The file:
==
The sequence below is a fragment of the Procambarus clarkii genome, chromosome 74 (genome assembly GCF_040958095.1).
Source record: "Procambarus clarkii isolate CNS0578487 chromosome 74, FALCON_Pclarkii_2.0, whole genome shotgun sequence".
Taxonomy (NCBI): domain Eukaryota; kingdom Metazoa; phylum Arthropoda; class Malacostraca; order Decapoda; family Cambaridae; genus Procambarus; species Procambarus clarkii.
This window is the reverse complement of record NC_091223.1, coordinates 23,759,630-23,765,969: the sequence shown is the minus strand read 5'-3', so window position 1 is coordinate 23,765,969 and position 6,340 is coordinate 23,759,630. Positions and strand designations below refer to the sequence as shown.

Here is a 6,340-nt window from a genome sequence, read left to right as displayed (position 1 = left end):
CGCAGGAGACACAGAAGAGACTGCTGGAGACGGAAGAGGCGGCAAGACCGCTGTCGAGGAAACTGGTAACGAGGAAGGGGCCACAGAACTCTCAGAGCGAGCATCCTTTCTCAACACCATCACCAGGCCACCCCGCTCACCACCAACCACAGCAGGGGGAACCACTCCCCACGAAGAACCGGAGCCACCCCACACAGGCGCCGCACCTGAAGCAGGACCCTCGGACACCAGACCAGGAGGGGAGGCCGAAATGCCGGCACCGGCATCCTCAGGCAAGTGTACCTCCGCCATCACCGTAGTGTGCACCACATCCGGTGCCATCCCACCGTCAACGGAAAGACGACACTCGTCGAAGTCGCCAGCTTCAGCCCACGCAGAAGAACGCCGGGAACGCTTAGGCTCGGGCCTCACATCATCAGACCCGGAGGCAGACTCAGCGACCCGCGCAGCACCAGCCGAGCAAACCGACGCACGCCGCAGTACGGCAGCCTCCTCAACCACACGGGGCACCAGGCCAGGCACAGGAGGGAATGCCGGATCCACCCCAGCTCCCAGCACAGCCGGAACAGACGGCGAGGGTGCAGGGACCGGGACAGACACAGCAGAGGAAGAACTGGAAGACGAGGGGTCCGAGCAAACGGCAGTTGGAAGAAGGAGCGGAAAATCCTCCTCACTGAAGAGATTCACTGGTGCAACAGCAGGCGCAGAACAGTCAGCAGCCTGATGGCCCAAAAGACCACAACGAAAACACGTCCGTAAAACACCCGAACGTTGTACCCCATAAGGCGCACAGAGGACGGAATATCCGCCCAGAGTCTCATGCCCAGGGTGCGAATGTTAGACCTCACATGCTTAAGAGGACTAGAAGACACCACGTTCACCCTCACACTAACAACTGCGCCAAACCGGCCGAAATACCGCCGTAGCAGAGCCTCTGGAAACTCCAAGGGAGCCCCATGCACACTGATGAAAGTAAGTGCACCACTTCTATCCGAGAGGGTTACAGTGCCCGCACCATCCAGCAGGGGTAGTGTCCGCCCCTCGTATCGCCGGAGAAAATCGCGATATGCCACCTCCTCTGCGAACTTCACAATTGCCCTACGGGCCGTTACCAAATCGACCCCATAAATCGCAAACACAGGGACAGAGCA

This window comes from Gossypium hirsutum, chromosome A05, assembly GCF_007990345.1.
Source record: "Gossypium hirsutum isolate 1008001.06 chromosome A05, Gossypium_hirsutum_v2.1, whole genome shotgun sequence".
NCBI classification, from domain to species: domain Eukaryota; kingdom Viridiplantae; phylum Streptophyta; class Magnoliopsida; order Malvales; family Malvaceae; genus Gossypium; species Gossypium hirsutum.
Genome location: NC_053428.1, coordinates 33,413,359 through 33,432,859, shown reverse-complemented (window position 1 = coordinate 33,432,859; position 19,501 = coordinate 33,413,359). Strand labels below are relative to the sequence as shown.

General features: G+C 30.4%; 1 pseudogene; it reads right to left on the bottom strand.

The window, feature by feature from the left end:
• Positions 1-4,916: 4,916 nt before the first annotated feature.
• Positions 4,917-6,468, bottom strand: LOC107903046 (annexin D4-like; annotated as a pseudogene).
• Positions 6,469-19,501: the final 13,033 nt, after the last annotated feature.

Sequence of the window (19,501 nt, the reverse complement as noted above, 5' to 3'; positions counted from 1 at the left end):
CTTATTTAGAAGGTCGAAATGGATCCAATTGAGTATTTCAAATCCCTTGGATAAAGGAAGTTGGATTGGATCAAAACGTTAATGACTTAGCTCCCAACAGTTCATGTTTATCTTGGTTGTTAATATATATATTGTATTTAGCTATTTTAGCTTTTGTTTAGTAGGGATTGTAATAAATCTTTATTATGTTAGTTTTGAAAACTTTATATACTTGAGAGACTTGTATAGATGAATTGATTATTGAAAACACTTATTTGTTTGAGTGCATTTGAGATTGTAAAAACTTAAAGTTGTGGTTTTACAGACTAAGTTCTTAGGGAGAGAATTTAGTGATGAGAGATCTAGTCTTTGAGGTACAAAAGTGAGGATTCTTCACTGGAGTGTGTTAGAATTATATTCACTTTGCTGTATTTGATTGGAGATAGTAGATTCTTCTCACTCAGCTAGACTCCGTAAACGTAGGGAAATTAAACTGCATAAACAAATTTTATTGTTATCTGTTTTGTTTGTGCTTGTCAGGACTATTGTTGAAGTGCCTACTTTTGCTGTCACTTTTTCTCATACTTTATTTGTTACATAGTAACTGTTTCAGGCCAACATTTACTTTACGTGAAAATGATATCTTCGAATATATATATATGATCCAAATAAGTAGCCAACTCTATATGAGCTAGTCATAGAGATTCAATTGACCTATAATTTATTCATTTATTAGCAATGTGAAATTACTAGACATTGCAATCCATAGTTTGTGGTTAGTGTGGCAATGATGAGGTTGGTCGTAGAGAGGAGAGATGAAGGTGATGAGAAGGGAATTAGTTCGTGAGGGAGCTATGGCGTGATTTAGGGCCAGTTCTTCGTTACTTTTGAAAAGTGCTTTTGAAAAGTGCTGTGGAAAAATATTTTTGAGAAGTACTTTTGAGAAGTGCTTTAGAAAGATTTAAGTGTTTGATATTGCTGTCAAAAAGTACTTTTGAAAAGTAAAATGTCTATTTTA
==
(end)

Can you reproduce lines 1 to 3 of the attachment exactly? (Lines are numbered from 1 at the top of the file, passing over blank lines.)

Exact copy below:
The sequence below is a fragment of the Procambarus clarkii genome, chromosome 74 (genome assembly GCF_040958095.1).
Source record: "Procambarus clarkii isolate CNS0578487 chromosome 74, FALCON_Pclarkii_2.0, whole genome shotgun sequence".
Taxonomy (NCBI): domain Eukaryota; kingdom Metazoa; phylum Arthropoda; class Malacostraca; order Decapoda; family Cambaridae; genus Procambarus; species Procambarus clarkii.